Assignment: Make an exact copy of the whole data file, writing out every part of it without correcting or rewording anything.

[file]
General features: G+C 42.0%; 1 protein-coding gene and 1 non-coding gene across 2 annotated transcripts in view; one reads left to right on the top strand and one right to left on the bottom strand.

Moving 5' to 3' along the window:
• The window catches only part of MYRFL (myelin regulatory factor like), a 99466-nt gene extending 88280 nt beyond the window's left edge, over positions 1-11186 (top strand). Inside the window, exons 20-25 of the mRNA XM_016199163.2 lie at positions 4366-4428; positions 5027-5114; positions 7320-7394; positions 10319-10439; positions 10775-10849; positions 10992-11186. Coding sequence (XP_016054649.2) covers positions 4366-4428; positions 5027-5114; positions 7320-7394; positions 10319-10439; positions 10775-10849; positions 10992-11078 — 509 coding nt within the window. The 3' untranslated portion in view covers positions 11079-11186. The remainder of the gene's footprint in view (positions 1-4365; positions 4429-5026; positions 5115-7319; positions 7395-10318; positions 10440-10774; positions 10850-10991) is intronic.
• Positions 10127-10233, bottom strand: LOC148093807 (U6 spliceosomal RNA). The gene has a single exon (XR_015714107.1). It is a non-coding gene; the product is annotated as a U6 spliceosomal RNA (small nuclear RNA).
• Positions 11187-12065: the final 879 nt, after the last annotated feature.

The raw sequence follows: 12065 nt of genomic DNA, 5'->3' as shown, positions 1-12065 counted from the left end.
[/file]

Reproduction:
General features: G+C 42.0%; 1 protein-coding gene and 1 non-coding gene across 2 annotated transcripts in view; one reads left to right on the top strand and one right to left on the bottom strand.

Moving 5' to 3' along the window:
• The window catches only part of MYRFL (myelin regulatory factor like), a 99466-nt gene extending 88280 nt beyond the window's left edge, over positions 1-11186 (top strand). Inside the window, exons 20-25 of the mRNA XM_016199163.2 lie at positions 4366-4428; positions 5027-5114; positions 7320-7394; positions 10319-10439; positions 10775-10849; positions 10992-11186. Coding sequence (XP_016054649.2) covers positions 4366-4428; positions 5027-5114; positions 7320-7394; positions 10319-10439; positions 10775-10849; positions 10992-11078 — 509 coding nt within the window. The 3' untranslated portion in view covers positions 11079-11186. The remainder of the gene's footprint in view (positions 1-4365; positions 4429-5026; positions 5115-7319; positions 7395-10318; positions 10440-10774; positions 10850-10991) is intronic.
• Positions 10127-10233, bottom strand: LOC148093807 (U6 spliceosomal RNA). The gene has a single exon (XR_015714107.1). It is a non-coding gene; the product is annotated as a U6 spliceosomal RNA (small nuclear RNA).
• Positions 11187-12065: the final 879 nt, after the last annotated feature.

The raw sequence follows: 12065 nt of genomic DNA, 5'->3' as shown, positions 1-12065 counted from the left end.